by Jeannie Versagli, RDN, CN and Rachel Mayan
It seems now more than ever, food allergies in our peers and children are a dime a dozen. According to the Center for Disease Control and Prevention’s National Health Interview Survey, between 1997 – 2011 there was an 18% increase in reported allergies in children under the age of 18. An allergic reaction is when the immune system attacks a food protein that is mistaken as a threat to the body. Food allergies alone cause roughly 300,000 ambulatory-care hospital visit each year in children under 18.
Why has allergy prevalence risen?
There are a few possible reasons behind the “why” of food- and non-food-related allergy increases that scientists are still exploring and studying.
1). The “hygiene hypothesis”
We’re just too clean. This theory, cited by The American Academy of Allergy, Asthma & Immunology, suggests that our obsession with fighting and preventing bacteria has caused a decrease in germ exposure, which can actually be helpful in allowing our immune systems to distinguish between “good” and “bad” irritants. In the case of food allergies, without proper exposure to germs at a young age, the immune system could mistake a food protein as a harmful invasive germ.
2). The use of medicines and antibiotics
Research suggests that early use of antibiotics can change our bacterial flora, or the collective bacteria in our bodies, which impacts the development of allergy-related diseases like asthma. Other studies suggest overuse of antacids and stomach medication can alter our gastrointestinal tract, also creating more health problems.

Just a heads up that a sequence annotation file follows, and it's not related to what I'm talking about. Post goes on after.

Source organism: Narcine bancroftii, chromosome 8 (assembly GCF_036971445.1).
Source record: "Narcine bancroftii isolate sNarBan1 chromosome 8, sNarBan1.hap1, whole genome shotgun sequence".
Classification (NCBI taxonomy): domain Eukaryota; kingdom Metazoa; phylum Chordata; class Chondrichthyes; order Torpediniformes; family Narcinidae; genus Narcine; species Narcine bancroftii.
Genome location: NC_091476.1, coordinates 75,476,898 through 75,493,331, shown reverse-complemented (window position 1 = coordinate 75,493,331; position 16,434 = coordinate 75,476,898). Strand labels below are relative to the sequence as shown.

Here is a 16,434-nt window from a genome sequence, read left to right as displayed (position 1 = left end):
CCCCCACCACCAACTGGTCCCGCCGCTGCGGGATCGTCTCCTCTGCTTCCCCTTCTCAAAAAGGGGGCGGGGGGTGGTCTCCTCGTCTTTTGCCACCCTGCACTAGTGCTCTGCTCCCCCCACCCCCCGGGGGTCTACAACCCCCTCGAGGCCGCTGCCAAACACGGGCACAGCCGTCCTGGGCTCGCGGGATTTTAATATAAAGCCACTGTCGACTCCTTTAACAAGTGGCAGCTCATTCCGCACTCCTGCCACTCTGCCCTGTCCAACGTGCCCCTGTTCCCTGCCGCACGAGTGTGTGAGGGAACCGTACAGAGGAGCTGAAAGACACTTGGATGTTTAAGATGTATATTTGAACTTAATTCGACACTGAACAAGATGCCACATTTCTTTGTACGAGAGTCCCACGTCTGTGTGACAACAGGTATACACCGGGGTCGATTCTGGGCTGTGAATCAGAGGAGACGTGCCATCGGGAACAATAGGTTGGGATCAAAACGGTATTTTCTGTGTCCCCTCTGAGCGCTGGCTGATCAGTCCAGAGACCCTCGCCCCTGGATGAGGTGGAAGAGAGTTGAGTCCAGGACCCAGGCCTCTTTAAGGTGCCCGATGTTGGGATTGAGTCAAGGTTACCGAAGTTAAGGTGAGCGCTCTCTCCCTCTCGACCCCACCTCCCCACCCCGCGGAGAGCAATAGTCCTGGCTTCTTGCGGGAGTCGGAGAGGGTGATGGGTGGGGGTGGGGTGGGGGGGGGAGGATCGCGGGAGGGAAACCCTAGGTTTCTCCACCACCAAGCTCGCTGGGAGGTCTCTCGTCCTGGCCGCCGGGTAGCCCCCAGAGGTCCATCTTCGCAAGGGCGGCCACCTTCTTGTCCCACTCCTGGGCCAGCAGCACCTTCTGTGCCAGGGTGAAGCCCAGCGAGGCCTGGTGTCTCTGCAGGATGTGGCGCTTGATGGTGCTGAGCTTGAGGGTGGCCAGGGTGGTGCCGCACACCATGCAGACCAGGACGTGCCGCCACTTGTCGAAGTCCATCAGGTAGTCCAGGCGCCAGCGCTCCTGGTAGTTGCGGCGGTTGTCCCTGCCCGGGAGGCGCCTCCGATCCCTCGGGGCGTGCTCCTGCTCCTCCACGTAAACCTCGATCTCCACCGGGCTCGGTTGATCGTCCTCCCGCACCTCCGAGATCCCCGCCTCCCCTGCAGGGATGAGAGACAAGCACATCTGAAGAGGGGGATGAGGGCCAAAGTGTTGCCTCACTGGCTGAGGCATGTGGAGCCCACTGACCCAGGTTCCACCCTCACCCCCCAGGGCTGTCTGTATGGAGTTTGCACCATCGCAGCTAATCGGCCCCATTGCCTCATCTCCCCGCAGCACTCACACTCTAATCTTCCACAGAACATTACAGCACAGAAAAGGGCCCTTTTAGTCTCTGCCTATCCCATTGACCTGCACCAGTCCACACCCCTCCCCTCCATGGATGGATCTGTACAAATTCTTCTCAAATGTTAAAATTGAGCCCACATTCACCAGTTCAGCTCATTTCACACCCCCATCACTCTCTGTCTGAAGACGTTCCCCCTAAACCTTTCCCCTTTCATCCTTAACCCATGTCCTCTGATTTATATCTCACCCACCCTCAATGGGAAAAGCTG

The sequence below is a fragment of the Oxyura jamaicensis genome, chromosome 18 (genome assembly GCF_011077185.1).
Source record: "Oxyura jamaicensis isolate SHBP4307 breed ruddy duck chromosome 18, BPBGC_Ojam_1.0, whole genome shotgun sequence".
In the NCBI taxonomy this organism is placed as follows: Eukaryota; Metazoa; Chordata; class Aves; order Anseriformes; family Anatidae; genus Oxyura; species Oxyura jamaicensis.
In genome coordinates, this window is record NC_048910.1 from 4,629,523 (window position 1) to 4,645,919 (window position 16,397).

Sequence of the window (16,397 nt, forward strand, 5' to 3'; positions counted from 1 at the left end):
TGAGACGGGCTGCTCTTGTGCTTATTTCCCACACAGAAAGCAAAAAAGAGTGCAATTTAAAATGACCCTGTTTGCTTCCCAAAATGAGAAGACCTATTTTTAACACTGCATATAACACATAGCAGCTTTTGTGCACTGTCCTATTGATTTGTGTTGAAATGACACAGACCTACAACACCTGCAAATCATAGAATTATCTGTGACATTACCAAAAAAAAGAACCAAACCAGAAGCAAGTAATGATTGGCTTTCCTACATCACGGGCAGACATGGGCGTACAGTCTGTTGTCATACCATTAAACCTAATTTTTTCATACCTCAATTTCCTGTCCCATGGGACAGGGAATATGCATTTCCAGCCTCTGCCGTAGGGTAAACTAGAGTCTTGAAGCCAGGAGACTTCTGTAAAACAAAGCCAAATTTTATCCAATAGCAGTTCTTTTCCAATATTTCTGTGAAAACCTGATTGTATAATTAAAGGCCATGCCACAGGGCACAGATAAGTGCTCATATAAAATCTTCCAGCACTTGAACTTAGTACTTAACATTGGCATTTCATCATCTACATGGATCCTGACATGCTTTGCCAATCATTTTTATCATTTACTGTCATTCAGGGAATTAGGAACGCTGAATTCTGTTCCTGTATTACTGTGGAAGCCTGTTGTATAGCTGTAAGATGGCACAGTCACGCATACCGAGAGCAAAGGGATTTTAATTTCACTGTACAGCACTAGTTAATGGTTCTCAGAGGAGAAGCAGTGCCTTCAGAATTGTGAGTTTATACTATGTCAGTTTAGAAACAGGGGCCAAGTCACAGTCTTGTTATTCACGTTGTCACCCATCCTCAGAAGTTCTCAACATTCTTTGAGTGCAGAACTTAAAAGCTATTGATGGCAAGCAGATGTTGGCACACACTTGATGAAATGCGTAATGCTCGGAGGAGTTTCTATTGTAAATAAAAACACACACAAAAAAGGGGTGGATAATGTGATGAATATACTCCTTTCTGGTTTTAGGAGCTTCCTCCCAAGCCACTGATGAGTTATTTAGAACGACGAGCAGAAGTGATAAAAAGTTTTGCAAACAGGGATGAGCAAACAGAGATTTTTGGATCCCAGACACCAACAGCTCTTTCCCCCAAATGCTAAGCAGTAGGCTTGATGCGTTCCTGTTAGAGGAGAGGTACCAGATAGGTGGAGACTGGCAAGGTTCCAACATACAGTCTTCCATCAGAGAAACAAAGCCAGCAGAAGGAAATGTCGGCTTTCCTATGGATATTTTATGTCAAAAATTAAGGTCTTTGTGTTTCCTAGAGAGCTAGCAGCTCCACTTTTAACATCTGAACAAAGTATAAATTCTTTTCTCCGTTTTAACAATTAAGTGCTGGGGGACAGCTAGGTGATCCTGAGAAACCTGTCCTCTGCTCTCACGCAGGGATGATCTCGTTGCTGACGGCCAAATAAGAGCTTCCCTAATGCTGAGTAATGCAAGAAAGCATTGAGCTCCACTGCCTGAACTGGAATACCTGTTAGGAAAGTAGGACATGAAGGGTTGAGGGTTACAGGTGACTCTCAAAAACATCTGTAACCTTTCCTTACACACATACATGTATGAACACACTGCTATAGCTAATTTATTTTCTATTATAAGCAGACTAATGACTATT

3). Environmental changes
Climatologists note that 2000-2009 was the hottest decade to date, and temperatures could continue to rise by as much as 10 degrees in the next few decades. Longer growing seasons caused by a warmer climate increase the growth of ragweed, the primary trigger of hay fever.
Doctors like Dr. R. Sharon Chinthrajah of the Sean N. Parker Center for Allergy and Asthma Research at Stanford University believe the cause of allergies are a result of multiple factors, and research is still being done to pinpoint the causes of recent changes.
Top Food Allergens
According to CNBC, approximately 90% of allergic reactions come from eight foods.
- Cow’s Milk
- Tree Nuts
Reducing the Risk of Allergies in Children
- The Academy of Nutrition and Dietetics recommends exclusive breastfeeding for at least four months to reduce dermatitis and cow’s milk allergies.
- Solid foods should be introduced between the ages of 4 to 6 months of age. Introducing allergy-causing foods by 12 months may reduce the risk of developing food allergies.
- The National Institute of Allergy and Infectious Disease recommends introducing peanut-containing foods as early as 4 to 6 months to prevent a peanut allergy.